While he was at gunnery school Deerfield and his classmates endured one of the brutish fools that seemed to be a feature in every military organization. “We all arrived as buck privates. They put a little corporal in charge of our class and he lived in the same barracks. He wasn’t a gunner or a flyer; he was just an administrative type. The guy was a tyrant and really enjoyed giving us a hard time. He drilled us and called formations and made us do stupid little tasks in the barracks. He was a little Napoleon.”
Nevertheless, Deerfield and his comrades quickly progressed through the training. “During the final period of our instruction,” Deerfield said, “we shot a .30-caliber machine gun from the back of an AT-6 advanced trainer at a target sleeve towed by another AT-6.” This was a doubly exciting event for Deerfield. “Not only was I shooting for score, but it was the first time I had ever been in an airplane or wore a parachute. It was that way for a lot of guys.
“We fired bullets that had been freshly painted. One guy’s bullets were one color while another guy’s bullets were a different color and so on. When the bullet hit the target sleeve it left some paint behind so that when the sleeve was brought back the umpires could tally our hits.” Deerfield performed well: “I scored eighteen hits the first day and twenty-three the second.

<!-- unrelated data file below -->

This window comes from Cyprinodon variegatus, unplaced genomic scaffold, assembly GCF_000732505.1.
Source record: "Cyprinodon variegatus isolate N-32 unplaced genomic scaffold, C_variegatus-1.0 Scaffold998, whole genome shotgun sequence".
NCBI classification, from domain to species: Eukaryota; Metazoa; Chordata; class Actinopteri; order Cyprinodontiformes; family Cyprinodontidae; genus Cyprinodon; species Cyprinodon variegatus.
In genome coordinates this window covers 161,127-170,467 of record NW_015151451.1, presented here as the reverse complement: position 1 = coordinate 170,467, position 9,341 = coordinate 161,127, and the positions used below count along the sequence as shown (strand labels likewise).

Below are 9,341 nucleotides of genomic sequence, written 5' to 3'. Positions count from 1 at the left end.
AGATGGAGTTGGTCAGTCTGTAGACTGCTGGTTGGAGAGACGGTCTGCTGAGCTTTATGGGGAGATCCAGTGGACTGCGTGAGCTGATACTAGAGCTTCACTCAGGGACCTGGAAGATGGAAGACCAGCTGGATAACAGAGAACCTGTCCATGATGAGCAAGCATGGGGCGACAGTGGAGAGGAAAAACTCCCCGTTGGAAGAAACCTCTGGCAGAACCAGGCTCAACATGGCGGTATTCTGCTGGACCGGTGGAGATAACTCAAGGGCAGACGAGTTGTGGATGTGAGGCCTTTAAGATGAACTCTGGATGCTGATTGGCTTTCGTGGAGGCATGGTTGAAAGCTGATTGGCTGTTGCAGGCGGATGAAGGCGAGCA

“Immediately after we finished our training,” Deerfield said, “we were promoted from private to buck sergeant. So we finally outranked our tyrant. But it didn’t matter a bit to this guy—he just continued to order us around. Finally, the guys put me up to go to the captain. I went in and gave him a really snappy salute and explained that we really thought that the corporal ought to respect our rank. And actually, things changed quite a bit after that during the short time we had left at Las Vegas.”